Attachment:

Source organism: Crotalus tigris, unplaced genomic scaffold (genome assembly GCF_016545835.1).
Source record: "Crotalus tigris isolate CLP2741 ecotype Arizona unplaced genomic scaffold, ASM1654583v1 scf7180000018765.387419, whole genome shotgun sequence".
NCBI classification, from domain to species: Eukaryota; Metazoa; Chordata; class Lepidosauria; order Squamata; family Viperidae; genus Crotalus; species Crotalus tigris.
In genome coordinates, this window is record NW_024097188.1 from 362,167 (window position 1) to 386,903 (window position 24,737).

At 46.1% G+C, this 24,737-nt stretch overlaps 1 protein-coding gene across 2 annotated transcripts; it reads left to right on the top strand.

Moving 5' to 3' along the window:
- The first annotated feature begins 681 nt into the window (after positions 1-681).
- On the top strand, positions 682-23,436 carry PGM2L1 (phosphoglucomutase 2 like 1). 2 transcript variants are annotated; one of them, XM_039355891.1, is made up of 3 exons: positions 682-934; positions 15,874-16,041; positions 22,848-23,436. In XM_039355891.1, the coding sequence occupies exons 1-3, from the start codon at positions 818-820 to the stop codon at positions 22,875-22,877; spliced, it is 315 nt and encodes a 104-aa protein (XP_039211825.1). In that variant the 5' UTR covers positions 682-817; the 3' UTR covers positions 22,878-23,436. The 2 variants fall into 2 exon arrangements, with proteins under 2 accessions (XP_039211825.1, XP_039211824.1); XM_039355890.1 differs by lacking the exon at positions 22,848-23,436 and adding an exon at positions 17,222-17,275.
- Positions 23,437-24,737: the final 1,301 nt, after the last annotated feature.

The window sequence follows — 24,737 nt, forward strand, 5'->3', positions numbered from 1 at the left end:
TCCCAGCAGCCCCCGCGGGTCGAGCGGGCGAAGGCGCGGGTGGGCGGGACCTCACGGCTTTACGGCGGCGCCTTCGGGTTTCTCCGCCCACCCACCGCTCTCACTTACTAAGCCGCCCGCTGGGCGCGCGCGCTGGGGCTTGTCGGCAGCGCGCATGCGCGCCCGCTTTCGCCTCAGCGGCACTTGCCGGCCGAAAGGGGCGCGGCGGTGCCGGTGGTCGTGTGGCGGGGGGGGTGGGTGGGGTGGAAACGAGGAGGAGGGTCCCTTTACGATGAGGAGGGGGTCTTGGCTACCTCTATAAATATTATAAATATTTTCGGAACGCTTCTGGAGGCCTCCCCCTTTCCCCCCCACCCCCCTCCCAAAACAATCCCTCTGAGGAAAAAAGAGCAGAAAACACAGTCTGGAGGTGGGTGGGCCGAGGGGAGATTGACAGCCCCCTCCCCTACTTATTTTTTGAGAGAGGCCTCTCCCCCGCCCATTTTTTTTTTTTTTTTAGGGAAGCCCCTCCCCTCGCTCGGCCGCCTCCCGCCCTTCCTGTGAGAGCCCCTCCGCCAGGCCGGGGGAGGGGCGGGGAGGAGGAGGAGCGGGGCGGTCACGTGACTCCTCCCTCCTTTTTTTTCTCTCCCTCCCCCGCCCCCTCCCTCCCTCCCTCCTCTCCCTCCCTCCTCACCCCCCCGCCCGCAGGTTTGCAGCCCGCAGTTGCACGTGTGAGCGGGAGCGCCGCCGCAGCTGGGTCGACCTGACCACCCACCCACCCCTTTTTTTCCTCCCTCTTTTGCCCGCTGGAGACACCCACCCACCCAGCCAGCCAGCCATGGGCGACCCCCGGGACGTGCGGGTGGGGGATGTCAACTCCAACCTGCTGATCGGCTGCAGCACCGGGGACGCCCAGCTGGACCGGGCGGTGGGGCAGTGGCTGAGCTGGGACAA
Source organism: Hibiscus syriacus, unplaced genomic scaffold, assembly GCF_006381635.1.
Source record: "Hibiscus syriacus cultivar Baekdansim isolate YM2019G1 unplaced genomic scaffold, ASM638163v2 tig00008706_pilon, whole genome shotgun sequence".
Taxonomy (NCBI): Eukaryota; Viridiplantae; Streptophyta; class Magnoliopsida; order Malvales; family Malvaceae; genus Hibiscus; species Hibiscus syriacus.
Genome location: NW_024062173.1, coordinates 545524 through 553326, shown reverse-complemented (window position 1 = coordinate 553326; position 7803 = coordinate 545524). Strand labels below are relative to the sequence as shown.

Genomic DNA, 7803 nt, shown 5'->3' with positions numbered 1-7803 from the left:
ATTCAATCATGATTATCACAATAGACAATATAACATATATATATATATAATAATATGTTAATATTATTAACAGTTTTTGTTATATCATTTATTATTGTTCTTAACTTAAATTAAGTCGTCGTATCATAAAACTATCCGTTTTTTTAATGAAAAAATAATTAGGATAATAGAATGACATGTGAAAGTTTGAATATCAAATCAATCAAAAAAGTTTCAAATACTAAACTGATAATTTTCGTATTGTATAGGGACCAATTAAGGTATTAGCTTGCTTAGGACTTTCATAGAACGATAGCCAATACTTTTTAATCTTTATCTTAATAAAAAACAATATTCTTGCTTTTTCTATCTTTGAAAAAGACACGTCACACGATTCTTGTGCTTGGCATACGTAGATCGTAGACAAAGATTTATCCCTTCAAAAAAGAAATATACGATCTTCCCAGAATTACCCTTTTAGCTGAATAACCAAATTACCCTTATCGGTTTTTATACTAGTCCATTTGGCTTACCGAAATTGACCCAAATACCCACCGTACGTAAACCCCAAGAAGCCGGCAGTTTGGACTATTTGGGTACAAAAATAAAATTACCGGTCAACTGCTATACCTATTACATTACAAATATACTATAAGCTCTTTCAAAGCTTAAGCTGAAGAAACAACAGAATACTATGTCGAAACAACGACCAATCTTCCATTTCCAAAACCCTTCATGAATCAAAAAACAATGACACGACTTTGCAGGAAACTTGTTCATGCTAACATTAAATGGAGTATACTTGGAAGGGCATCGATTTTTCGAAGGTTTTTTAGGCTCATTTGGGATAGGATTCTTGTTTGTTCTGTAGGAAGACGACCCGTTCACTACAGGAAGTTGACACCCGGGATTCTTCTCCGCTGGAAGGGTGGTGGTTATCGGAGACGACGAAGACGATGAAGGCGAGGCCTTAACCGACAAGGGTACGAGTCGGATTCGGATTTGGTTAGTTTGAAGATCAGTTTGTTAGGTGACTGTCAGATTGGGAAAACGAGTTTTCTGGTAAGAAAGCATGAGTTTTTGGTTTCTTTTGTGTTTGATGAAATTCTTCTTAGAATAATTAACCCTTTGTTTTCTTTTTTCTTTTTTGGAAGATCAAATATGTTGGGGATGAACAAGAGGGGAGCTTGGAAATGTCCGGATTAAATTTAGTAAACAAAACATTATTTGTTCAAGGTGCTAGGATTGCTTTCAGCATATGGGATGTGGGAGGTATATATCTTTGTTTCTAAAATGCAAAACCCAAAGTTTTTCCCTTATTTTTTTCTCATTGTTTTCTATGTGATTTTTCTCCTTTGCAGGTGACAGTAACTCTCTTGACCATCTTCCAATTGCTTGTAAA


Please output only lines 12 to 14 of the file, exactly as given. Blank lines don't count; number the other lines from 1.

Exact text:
Source organism: Hibiscus syriacus, unplaced genomic scaffold, assembly GCF_006381635.1.
Source record: "Hibiscus syriacus cultivar Baekdansim isolate YM2019G1 unplaced genomic scaffold, ASM638163v2 tig00008706_pilon, whole genome shotgun sequence".
Taxonomy (NCBI): Eukaryota; Viridiplantae; Streptophyta; class Magnoliopsida; order Malvales; family Malvaceae; genus Hibiscus; species Hibiscus syriacus.